Here is a plot of the solution.
Despite the fact that a solution has been obtained, it is not clear whether it has been obtained efficiently.
The following example shows that the crossing of the discontinuity presents difficulties for the numerical solver.
This defines a function that displays the mesh points of the integration together with the number of integration steps that are taken.
As the integration passes the discontinuity (near 0.6 in value), the integration method runs into difficulty, and a large number of small steps are taken—a number of rejected steps can also sometimes be observed.
One of the most efficient methods of crossing a discontinuity is to break the integration by restarting at the point of discontinuity.
The following example shows how to use the method to accomplish this.
This numerically integrates the first part of the system up to the point of discontinuity. The switching function is given as the event. The direction of the event is restricted to a change from negative to positive. When the event is found, the solution and the time of the event are stored by the event action.
Using the discontinuity found by the method as a new initial condition, the integration can now be continued.
This defines a system and initial condition, solves the system numerically, and collects the data used for the mesh points.
A plot of the two solutions is very similar to that obtained by solving the entire system at once.
Examining the mesh points, it is clear that far fewer steps were taken by the method and that the problematic behavior encountered near the discontinuity has been eliminated.
The value of the discontinuity is given as 0.6234 in [HNW93], which coincides with the value found by the method.
In this example it is possible to analytically solve the system and use a numerical method to check the value.
The solution of the system up to the discontinuity can be represented in terms of Bessel and gamma functions.
Substituting in the solution into the switching function, a local minimization confirms the value of the discontinuity.
Avoiding Wraparound in PDEs
Many evolution equations model behavior on a spatial domain that is infinite or sufficiently large to make it impractical to discretize the entire domain without using specialized discretization methods. In practice, it is often the case that it is possible to use a smaller computational domain for as long as the solution of interest remains localized.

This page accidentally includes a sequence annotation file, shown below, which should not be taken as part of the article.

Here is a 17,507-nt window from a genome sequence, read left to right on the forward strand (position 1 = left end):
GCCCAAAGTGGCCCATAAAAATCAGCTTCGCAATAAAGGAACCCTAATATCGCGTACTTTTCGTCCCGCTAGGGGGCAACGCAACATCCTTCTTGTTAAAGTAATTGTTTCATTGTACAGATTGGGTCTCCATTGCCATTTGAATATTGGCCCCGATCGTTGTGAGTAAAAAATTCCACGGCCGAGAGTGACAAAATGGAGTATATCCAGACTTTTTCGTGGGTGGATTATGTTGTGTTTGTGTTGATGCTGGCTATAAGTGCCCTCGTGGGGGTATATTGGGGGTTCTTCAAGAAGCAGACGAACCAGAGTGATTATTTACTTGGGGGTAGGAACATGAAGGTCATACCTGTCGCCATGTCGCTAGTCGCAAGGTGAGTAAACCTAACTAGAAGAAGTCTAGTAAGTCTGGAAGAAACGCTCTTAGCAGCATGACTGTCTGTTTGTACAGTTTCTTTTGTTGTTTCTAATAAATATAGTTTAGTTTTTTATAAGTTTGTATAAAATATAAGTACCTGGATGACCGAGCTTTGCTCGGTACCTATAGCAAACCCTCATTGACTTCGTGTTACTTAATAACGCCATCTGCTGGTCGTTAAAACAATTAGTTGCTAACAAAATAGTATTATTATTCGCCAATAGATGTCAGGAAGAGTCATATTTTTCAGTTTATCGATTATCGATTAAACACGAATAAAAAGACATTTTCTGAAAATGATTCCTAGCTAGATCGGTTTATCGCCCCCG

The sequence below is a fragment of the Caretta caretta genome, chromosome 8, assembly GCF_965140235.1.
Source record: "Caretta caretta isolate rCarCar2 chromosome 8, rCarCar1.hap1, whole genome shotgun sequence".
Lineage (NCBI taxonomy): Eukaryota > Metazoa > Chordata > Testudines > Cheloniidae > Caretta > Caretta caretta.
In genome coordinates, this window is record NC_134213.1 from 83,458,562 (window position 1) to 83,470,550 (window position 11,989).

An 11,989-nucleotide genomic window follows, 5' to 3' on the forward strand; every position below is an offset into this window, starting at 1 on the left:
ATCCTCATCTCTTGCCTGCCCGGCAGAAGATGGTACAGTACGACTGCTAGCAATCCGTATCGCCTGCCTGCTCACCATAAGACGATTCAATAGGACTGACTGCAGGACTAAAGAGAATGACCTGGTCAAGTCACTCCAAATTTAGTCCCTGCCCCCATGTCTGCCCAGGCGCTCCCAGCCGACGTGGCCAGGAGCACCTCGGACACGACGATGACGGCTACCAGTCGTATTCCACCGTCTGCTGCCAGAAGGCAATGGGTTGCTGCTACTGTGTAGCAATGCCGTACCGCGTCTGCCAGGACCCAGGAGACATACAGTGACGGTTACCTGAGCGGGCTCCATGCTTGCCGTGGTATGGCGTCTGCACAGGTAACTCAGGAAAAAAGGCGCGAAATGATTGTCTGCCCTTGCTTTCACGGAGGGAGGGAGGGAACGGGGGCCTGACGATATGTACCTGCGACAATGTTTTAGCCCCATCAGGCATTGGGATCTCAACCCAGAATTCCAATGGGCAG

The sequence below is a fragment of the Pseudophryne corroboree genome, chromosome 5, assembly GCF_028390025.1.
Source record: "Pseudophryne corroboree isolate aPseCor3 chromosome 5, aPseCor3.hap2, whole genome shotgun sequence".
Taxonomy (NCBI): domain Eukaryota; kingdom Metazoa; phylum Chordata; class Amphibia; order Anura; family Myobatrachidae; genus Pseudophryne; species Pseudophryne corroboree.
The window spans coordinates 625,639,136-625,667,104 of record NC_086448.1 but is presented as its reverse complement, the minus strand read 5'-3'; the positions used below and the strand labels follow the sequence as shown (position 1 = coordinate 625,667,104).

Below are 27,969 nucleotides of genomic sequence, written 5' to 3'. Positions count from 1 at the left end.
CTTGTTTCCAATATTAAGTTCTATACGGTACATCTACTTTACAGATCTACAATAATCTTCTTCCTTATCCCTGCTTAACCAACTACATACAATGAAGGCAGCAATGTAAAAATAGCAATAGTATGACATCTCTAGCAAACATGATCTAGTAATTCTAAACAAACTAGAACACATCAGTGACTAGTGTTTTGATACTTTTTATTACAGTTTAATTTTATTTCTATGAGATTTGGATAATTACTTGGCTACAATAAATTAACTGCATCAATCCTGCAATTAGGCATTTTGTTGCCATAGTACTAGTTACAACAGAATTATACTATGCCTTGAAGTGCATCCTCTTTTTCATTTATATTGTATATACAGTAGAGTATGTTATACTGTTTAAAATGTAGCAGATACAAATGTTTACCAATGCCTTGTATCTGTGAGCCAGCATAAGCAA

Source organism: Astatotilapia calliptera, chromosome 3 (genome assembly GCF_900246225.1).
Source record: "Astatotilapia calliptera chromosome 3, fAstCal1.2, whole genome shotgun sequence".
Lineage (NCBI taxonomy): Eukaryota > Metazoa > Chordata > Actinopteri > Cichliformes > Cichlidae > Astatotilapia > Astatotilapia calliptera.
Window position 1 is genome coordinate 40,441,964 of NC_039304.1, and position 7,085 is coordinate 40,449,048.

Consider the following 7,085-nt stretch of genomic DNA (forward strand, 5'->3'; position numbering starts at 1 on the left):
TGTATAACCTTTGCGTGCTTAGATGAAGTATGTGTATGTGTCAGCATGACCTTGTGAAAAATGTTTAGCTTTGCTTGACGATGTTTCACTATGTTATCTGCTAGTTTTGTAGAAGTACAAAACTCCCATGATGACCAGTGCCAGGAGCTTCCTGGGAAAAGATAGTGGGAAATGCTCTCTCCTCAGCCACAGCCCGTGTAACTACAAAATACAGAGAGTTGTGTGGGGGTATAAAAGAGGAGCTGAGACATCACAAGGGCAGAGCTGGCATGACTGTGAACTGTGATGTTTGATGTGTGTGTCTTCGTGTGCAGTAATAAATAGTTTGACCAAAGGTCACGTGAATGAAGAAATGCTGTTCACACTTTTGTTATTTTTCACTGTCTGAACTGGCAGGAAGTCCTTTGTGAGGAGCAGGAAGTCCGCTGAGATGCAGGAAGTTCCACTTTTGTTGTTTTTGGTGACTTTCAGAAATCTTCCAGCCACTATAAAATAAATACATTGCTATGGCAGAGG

In situations where the boundaries of the computational domain are imposed by practical considerations rather than the actual model being studied, it is possible to pick boundary conditions appropriately. Using a pseudospectral method with periodic boundary conditions can make it possible to increase the extent of the computational domain because of the superb resolution of the periodic pseudospectral approximation. The drawback of periodic boundary conditions is that signals that propagate past the boundary persist on the other side of the domain, affecting the solution through wraparound. It is possible to use an absorbing layer near the boundary to minimize these effects, but it is not always possible to completely eliminate them.
The sine-Gordon equation turns up in differential geometry and relativistic field theory. This example integrates the equation, starting with a localized initial condition that spreads out. The periodic pseudospectral method is used for the integration. Since no absorbing layer has been instituted near the boundaries, it is most appropriate to stop the integration once wraparound becomes significant. This condition is easily detected with event location using the method.
The integration is stopped when the size of the solution at the periodic wraparound point crosses a threshold of 0.01, beyond which the form of the wave would be affected by periodicity.
This extracts the ending time from the InterpolatingFunction
object and makes a plot of the computed solution. You can see that the integration has been stopped just as the first waves begin to reach the boundary.
option affects the way the event is interpreted for PDEs; with the setting True
is replaced by a vector of discretized values. This is much more efficient because it avoids explicitly constructing the InterpolatingFunction
to evaluate the event.
The following example constructs a table making a comparison for two different integration methods.
This defines a function that returns the time it takes to compute a solution of a mildly damped pendulum equation up to the point at which the bob has momentarily been at rest 1000 times.